We choose this exceptional novelist and fervent feminist as our FMB Lady of the week.

 Chimamanda Ngozi Adichie is a powerful female who doesn’t care for sentiment and is rather assertive in her beliefs. She can be said to have lived a case study life in her earlier years. Chimamanda was born in Enugu, Nigeria on 15th September 1977 and grew up as a typical Nigerian who went to university following her parent’s expectations. She began studying medicine however after a year and a half as a med student she decided to pursue her deeper passions as a writer and dropped out of med school to study communication in the U.S.

She is a writer of short stories and of nonfiction. She grew up in the university town of Nsukka. Her father was a professor of statistics and her mother was the university’s first female registrar. Chimamanda is married to Ivara Esege and has a daughter

This powerful lady who is never afraid to speak her mind began writing with a fascination with the connection between real-life experiences and literature. Her first publication was a book of poems called ‘Decisions’ having been inspired by Chinua Achebe’s ‘Things Fall Apart’. She has since then gone on to write several works of prose centered on Nigerian culture, politics and black difference as well as gender bias. She has never failed to emphasize on how stories of Africans and Nigerians should not be tied to limiting stereotypes.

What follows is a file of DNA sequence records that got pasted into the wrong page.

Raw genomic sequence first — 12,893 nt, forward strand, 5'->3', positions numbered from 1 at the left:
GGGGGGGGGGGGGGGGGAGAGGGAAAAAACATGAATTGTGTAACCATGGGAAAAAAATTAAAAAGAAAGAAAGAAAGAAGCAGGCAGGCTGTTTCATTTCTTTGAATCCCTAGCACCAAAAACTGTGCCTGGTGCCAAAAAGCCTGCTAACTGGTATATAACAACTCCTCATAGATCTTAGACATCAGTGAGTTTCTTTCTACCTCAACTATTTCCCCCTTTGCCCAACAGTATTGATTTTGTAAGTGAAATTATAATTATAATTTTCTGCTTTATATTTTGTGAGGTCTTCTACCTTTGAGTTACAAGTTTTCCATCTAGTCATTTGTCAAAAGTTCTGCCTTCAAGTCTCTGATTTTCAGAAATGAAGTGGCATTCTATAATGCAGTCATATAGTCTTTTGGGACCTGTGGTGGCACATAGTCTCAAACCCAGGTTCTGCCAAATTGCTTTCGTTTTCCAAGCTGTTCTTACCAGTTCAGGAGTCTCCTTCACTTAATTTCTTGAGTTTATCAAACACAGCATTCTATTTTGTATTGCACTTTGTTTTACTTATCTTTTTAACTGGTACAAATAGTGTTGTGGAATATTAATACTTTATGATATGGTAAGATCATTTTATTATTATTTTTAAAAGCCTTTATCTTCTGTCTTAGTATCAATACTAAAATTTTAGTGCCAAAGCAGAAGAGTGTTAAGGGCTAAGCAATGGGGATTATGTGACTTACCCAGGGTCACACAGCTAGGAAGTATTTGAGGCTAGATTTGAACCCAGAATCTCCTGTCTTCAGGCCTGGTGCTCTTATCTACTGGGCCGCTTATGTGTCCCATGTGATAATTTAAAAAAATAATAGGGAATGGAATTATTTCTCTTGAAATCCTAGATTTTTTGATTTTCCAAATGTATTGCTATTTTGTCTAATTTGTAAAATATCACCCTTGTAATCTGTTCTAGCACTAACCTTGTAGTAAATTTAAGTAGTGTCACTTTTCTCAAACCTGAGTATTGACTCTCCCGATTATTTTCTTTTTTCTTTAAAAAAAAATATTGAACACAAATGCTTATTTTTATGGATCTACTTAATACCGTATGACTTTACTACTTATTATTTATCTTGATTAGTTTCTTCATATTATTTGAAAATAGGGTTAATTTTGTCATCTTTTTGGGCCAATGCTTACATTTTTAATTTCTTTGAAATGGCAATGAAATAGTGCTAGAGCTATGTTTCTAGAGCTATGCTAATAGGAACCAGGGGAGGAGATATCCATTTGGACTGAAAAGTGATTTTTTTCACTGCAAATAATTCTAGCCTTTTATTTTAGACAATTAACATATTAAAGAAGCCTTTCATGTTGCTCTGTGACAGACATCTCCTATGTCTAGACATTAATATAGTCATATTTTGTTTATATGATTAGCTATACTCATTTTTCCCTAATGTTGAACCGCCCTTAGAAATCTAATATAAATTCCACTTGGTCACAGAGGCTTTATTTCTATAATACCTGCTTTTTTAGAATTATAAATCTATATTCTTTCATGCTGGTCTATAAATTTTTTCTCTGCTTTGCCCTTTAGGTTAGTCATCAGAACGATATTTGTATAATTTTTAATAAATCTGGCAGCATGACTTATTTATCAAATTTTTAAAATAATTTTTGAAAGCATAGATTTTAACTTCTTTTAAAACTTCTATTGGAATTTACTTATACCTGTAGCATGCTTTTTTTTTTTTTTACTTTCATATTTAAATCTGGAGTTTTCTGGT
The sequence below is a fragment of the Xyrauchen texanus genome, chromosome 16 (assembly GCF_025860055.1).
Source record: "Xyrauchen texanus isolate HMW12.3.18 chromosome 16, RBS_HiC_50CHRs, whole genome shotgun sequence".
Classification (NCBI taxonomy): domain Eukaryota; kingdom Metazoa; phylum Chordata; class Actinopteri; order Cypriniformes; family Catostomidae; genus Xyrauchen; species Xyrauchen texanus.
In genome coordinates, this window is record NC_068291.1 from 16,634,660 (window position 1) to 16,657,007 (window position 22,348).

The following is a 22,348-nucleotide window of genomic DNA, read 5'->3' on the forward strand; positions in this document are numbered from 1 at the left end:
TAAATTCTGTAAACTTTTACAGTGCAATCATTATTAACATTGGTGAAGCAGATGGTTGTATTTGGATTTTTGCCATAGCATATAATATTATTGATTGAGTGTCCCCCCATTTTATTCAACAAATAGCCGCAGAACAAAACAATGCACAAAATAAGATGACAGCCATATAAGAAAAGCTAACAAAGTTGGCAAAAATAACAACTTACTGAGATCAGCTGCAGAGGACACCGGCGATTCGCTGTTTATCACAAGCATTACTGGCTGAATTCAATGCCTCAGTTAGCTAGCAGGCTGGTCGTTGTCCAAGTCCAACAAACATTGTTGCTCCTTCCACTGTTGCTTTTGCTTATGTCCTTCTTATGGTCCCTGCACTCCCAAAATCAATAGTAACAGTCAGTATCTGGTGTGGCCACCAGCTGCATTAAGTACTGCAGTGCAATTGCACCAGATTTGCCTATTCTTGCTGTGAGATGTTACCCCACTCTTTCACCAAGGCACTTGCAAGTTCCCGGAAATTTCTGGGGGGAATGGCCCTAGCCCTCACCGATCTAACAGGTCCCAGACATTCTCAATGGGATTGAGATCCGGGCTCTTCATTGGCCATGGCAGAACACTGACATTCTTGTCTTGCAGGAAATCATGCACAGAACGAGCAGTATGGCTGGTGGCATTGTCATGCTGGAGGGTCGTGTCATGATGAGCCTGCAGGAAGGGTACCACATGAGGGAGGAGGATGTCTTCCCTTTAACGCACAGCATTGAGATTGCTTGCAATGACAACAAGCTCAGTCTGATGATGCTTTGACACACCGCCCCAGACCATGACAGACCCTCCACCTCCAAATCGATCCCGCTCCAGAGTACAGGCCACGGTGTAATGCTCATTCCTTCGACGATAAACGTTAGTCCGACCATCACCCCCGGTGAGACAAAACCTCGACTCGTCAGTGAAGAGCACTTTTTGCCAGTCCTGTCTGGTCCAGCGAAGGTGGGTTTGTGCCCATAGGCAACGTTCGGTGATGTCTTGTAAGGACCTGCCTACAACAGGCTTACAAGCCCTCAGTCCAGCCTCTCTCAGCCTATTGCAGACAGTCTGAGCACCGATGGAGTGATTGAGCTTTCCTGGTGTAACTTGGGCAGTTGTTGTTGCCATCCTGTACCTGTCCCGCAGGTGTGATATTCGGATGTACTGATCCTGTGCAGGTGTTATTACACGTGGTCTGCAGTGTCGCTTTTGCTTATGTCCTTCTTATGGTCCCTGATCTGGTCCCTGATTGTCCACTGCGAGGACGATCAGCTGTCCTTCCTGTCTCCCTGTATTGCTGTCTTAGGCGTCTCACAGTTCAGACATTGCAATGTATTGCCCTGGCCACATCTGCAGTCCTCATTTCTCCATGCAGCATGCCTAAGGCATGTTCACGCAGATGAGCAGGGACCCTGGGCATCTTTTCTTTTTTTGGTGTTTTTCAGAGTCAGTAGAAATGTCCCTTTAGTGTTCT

Chimamanda Adichie is a well-known Nigerian feminist. She once stated in an interview that “I think of myself as a storyteller but I would not mind at all if someone were to think of me as a feminist writer. I am very feminist in the way I look at the world and that world view must somehow be a part of my work.”

We should all take cues from this leading lady in firmly telling our stories without imbibing the worlds negative perspective of who we are or who we should be.

Here are some quick facts about Chimamanda:

Notable among her works are Purple Hibiscus (2003), Half of a Yellow Sun (2006; adapted for film in 2014), Americanah (2013) and We should all be Feminists (2014)

We particularly choose Chimamanda because her success goes to prove that great things happen when we step out of the limiting box of prejudice and cultural expectations.

By floramichaels

Hi, I am Flora Ngo-Martins. I love writing and I am passionate about fashion, stories, news and food. Sometimes I get a little bit serious but that's alright, I can also be mischievous. I also like to analyse stuffs people do and sometimes judge.*wink* Most of all, I love to influence the lives of people positively and tell people's stories from a totally different perspective. Feel free to contact me if you have any suggestions or....

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